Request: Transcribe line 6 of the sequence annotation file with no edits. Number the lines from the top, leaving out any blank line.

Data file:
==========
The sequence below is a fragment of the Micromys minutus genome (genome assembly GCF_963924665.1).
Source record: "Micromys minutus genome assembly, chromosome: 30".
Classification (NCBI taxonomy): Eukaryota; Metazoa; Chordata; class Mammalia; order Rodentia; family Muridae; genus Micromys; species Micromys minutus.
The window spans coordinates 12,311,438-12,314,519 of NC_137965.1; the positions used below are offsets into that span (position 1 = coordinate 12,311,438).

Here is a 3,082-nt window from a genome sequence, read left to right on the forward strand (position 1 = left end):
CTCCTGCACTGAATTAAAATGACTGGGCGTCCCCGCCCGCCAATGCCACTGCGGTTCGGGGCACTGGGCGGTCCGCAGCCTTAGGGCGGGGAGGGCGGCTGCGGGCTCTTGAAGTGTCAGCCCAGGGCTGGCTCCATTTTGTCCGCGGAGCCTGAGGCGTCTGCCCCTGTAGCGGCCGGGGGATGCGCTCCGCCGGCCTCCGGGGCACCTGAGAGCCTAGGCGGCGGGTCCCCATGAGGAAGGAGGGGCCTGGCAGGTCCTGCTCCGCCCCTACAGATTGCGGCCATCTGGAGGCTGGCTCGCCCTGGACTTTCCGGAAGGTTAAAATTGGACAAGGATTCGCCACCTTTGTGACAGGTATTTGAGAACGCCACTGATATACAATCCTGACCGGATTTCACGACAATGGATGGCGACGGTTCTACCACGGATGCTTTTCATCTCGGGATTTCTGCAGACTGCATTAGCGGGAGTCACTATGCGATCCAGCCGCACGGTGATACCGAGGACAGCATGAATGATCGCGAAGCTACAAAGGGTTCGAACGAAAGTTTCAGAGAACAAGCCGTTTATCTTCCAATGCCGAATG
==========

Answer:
CTCCTGCACTGAATTAAAATGACTGGGCGTCCCCGCCCGCCAATGCCACTGCGGTTCGGGGCACTGGGCGGTCCGCAGCCTTAGGGCGGGGAGGGCGGCTGCGGGCTCTTGAAGTGTCAGCCCAGGGCTGGCTCCATTTTGTCCGCGGAGCCTGAGGCGTCTGCCCCTGTAGCGGCCGGGGGATGCGCTCCGCCGGCCTCCGGGGCACCTGAGAGCCTAGGCGGCGGGTCCCCATGAGGAAGGAGGGGCCTGGCAGGTCCTGCTCCGCCCCTACAGATTGCGGCCATCTGGAGGCTGGCTCGCCCTGGACTTTCCGGAAGGTTAAAATTGGACAAGGATTCGCCACCTTTGTGACAGGTATTTGAGAACGCCACTGATATACAATCCTGACCGGATTTCACGACAATGGATGGCGACGGTTCTACCACGGATGCTTTTCATCTCGGGATTTCTGCAGACTGCATTAGCGGGAGTCACTATGCGATCCAGCCGCACGGTGATACCGAGGACAGCATGAATGATCGCGAAGCTACAAAGGGTTCGAACGAAAGTTTCAGAGAACAAGCCGTTTATCTTCCAATGCCGAATG